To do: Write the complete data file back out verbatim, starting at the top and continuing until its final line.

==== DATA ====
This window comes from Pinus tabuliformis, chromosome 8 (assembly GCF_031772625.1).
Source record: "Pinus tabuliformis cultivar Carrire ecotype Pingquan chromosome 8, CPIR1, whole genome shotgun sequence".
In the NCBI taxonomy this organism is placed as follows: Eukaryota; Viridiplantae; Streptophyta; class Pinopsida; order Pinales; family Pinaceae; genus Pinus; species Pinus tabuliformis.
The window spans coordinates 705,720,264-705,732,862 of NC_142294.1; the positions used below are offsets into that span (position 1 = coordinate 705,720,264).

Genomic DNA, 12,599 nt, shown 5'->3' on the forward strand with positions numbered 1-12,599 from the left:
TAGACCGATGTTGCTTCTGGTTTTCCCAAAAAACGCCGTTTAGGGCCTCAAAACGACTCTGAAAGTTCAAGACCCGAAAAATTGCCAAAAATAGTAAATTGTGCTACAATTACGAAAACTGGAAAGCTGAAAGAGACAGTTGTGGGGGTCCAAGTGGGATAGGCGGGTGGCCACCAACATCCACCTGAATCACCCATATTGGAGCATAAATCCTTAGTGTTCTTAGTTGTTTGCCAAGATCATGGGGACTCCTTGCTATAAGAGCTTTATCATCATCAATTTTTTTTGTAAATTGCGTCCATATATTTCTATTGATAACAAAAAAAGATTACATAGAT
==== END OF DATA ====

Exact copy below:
This window comes from Pinus tabuliformis, chromosome 8 (assembly GCF_031772625.1).
Source record: "Pinus tabuliformis cultivar Carrire ecotype Pingquan chromosome 8, CPIR1, whole genome shotgun sequence".
In the NCBI taxonomy this organism is placed as follows: Eukaryota; Viridiplantae; Streptophyta; class Pinopsida; order Pinales; family Pinaceae; genus Pinus; species Pinus tabuliformis.
The window spans coordinates 705,720,264-705,732,862 of NC_142294.1; the positions used below are offsets into that span (position 1 = coordinate 705,720,264).

Genomic DNA, 12,599 nt, shown 5'->3' on the forward strand with positions numbered 1-12,599 from the left:
TAGACCGATGTTGCTTCTGGTTTTCCCAAAAAACGCCGTTTAGGGCCTCAAAACGACTCTGAAAGTTCAAGACCCGAAAAATTGCCAAAAATAGTAAATTGTGCTACAATTACGAAAACTGGAAAGCTGAAAGAGACAGTTGTGGGGGTCCAAGTGGGATAGGCGGGTGGCCACCAACATCCACCTGAATCACCCATATTGGAGCATAAATCCTTAGTGTTCTTAGTTGTTTGCCAAGATCATGGGGACTCCTTGCTATAAGAGCTTTATCATCATCAATTTTTTTTGTAAATTGCGTCCATATATTTCTATTGATAACAAAAAAAGATTACATAGAT